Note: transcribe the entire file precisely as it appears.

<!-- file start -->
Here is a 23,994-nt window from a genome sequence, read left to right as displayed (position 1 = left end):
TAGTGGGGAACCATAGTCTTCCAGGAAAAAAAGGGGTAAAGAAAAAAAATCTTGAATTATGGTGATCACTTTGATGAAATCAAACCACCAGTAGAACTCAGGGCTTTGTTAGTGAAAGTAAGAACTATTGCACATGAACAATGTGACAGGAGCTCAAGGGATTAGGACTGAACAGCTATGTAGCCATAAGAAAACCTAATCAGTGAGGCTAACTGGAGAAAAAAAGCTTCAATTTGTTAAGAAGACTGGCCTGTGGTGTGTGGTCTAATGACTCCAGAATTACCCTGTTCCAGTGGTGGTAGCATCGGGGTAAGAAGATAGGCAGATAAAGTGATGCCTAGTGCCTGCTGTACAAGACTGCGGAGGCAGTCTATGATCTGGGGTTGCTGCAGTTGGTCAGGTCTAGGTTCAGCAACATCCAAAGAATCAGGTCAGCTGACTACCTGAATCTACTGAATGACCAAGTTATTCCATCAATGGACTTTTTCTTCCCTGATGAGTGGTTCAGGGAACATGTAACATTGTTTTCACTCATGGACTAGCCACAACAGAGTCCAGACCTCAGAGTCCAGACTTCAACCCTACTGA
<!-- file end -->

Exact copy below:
Here is a 23,994-nt window from a genome sequence, read left to right as displayed (position 1 = left end):
TAGTGGGGAACCATAGTCTTCCAGGAAAAAAAGGGGTAAAGAAAAAAAATCTTGAATTATGGTGATCACTTTGATGAAATCAAACCACCAGTAGAACTCAGGGCTTTGTTAGTGAAAGTAAGAACTATTGCACATGAACAATGTGACAGGAGCTCAAGGGATTAGGACTGAACAGCTATGTAGCCATAAGAAAACCTAATCAGTGAGGCTAACTGGAGAAAAAAAGCTTCAATTTGTTAAGAAGACTGGCCTGTGGTGTGTGGTCTAATGACTCCAGAATTACCCTGTTCCAGTGGTGGTAGCATCGGGGTAAGAAGATAGGCAGATAAAGTGATGCCTAGTGCCTGCTGTACAAGACTGCGGAGGCAGTCTATGATCTGGGGTTGCTGCAGTTGGTCAGGTCTAGGTTCAGCAACATCCAAAGAATCAGGTCAGCTGACTACCTGAATCTACTGAATGACCAAGTTATTCCATCAATGGACTTTTTCTTCCCTGATGAGTGGTTCAGGGAACATGTAACATTGTTTTCACTCATGGACTAGCCACAACAGAGTCCAGACCTCAGAGTCCAGACTTCAACCCTACTGA